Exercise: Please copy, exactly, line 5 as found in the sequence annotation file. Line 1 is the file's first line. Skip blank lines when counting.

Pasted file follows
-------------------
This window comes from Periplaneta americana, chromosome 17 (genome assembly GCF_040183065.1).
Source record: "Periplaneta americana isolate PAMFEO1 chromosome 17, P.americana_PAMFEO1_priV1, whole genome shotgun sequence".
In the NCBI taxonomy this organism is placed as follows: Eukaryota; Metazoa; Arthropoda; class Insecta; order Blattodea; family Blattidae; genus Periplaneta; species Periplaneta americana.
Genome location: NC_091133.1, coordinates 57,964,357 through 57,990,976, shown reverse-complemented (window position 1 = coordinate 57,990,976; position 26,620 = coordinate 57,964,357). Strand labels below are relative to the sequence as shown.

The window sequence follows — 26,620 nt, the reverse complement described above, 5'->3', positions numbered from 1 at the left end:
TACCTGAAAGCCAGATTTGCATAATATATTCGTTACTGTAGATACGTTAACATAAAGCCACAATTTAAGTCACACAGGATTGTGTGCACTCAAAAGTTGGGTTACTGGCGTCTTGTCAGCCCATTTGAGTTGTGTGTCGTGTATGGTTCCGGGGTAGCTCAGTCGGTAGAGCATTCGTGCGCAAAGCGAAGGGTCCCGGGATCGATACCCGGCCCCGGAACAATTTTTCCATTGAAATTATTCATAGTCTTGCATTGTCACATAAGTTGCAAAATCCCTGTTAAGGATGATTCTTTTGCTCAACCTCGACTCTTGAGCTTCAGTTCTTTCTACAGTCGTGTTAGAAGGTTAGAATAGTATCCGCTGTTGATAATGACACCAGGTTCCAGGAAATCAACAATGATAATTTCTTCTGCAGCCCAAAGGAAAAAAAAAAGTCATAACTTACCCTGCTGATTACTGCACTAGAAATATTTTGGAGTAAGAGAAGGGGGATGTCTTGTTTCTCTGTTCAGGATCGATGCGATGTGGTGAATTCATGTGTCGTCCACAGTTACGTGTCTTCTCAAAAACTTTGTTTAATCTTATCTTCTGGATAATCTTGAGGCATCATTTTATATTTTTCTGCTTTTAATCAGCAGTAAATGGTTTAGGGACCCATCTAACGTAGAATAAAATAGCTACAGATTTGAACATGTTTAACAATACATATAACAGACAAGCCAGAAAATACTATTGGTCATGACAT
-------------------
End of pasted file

The window sequence follows — 26,620 nt, the reverse complement described above, 5'->3', positions numbered from 1 at the left end: